Case Law Details

Case Name : Rajesh Bajaj Vs DCIT (ITAT Allahabad)
Appeal Number : ITA Nos. 249 & 261/ALLD/2018
Date of Judgement/Order : 27/11/2020
Related Assessment Year : 2013-14 & 2014-15

Rajesh Bajaj Vs DCIT (ITAT Allahabad)

The ld. counsel for the assessee has contended that Alka Bajaj and Preeti Bajaj are sister-in-law of the assessee and therefore do not fall in the definition of relative as provided u/s 2(41). This fact is not disputed by the Revenue and therefore, the payment to these two persons would not fall in the ambit of provisions of section 40A(2) when the transaction is not with the relative of the assessee as provided u/s 40A(2)(b)(i) of the Act. There is no dispute that the definition of the term “relative” provided u/s 2(41) of the Income Tax Act. Therefore the sister-in-laws of the assessee are not included in the said definition of relative u/s 2(41) of the Income Tax Act.

There is also a definition of “relative” provided u/s 56(2) of the Act. Since this definition provided u/s 56(2) is only for the said clause of section 56(2) therefore, the same cannot be applied in respect of provisions of section 40A(2) of the Income Tax Act when a general definition of term “relative” is provided u/s 2(41) of the Act. Hence, the provisions of section 40A(2) cannot be invoked in respect of transaction of payment of rent to Alka Bajaj and Preeti Bajaj who are not falling in the definition in term of ‘relative’ provided u/s 2(41) of the Income Tax Act.

FULL TEXT OF THE ITAT JUDGEMENT

These two appeals by the assessee are directed against two separate orders dated 14.03.2018 & 10.05.2018 passed by Commissioner of Income Tax (Appeals), Allahabad for the assessment years 2013-14 & 2014-15.The assessee has raised common grounds in these two appeals. The grounds raised for the assessment year 2013-14 are as under:

“1 .BECAUSE, on the facts and in the circumstances of the case, the impugned order passed by the Ld. CIT (A), confirming the illegal addition made by the AO for Rs. 6,26,811/-, by disallowing expenditure incurred by the assessee under the head “Rent” is patently illegal and bad in law. The expenditure incurred by the assessee is purely for the purpose of business and payment of Rent has not been found to be excessive or unreasonable by the authorities below by citing any comparable rates.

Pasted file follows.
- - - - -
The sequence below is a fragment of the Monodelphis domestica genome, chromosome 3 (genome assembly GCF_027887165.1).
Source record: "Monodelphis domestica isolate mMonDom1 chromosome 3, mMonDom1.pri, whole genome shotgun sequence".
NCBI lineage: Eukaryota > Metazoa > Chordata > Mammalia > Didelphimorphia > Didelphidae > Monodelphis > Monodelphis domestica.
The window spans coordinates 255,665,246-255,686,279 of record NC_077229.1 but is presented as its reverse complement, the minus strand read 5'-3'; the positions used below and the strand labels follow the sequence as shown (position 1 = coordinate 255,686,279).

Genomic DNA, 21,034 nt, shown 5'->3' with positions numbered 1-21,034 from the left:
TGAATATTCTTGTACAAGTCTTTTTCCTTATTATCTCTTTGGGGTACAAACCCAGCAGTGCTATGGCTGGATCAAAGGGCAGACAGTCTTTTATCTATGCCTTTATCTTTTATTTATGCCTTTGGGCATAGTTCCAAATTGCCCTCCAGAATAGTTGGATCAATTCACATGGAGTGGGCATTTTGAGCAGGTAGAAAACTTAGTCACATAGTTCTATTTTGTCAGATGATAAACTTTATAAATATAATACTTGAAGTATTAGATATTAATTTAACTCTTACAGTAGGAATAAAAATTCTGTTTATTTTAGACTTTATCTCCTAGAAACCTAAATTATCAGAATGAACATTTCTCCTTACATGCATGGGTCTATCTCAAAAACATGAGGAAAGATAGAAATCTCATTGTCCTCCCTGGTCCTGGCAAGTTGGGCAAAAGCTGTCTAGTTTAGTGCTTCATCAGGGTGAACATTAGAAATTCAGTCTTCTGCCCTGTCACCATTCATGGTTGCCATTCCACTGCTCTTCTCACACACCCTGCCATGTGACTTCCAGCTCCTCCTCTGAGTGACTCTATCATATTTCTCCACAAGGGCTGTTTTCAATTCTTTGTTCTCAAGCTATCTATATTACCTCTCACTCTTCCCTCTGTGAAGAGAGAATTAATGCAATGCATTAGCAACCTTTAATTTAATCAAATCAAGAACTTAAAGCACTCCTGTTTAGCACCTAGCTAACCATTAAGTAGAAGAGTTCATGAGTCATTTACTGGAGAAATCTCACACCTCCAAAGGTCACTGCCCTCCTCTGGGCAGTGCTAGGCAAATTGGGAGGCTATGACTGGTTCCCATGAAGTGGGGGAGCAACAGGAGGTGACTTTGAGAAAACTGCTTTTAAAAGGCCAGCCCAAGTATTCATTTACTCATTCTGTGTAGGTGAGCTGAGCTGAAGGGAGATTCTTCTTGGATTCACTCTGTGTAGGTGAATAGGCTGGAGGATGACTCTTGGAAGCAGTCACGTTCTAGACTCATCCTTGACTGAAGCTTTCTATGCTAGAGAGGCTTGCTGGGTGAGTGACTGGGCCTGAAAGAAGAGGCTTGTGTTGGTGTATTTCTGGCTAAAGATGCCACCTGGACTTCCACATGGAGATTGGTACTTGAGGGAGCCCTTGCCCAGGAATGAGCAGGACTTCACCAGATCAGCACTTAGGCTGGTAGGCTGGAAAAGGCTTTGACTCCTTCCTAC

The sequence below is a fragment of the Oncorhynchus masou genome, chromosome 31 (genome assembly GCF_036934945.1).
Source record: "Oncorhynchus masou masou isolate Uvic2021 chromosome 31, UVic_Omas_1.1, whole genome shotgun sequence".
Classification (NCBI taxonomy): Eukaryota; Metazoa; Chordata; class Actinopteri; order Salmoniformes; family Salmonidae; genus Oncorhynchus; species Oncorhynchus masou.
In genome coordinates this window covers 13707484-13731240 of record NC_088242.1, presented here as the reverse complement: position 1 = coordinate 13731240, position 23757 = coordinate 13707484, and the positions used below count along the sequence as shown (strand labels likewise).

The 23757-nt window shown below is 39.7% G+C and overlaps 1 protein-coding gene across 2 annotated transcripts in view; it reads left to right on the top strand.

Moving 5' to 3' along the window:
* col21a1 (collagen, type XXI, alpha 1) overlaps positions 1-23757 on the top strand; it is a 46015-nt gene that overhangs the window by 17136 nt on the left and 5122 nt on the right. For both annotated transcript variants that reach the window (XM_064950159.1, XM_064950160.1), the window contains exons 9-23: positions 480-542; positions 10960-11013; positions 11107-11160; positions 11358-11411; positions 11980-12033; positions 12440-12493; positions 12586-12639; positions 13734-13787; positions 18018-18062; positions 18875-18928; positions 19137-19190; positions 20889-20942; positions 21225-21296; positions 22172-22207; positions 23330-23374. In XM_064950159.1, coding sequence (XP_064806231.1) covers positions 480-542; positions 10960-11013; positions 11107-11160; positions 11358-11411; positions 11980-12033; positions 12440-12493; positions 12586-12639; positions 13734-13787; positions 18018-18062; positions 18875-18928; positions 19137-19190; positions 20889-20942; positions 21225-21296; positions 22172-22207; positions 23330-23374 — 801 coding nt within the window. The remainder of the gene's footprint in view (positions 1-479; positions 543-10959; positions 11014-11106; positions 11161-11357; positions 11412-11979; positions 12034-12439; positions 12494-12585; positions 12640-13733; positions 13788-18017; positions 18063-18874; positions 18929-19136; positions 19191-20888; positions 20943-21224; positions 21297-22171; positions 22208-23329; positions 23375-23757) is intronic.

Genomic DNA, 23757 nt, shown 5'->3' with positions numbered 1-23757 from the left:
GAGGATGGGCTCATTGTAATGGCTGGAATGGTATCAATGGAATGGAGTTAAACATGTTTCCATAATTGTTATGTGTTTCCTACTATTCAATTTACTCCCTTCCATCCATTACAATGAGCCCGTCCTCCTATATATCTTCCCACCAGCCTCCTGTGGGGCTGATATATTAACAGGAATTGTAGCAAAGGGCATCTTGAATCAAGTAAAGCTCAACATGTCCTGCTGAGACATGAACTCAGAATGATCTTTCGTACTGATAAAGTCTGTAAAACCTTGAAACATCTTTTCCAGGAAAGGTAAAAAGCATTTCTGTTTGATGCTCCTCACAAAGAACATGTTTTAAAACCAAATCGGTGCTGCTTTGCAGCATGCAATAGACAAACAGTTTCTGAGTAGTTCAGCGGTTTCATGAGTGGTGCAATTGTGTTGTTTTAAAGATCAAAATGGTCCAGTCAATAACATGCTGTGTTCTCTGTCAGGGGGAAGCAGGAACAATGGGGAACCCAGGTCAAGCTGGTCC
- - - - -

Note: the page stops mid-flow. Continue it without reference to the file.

2.BECAUSE, on the facts and in the circumstances of the case, the impugned order passed by the Ld. CIT (A), confirming the illegal addition made by the AO for Rs. 6,26,811/-, is further unsustainable in law since there is no material cited or brought on record by any of the authorities below that the expenditure incurred by the assessee is not for the purpose of his business. It is judicially settled that Revenue authorities cannot sit in judgment over the business acumen of an assessee s as to decide upon the commercial/business expediency or relevancy of expenditure. The observations made by the AO, as confirmed by the Ld. CIT{A), to the effect that enhanced Rent expenditure is without business expediency and constituting the foundation for the instant addition are extraneous to record, without material and wholly unwarranted.

3. RECAUSE, on the facts and in the Circumstances of the case, the impugned order passed by the Ld. CIT (A), confirming the illegal addition made by the AO for Rs. 6,26,811/-, is further unsustainable in law since the Revenue has itself accepted expenditure under the head “Rent” in the previous assessment year and the business turnover of the instant assessee has increased from Rs.5.90,76,404/- to 14,69,28,769/- during the current assessment year and hence there is enough evidence to demonstrate the business expediency in incurring the additional rent. Further, the authorities have not considered the explanation furnished by the assessee, i.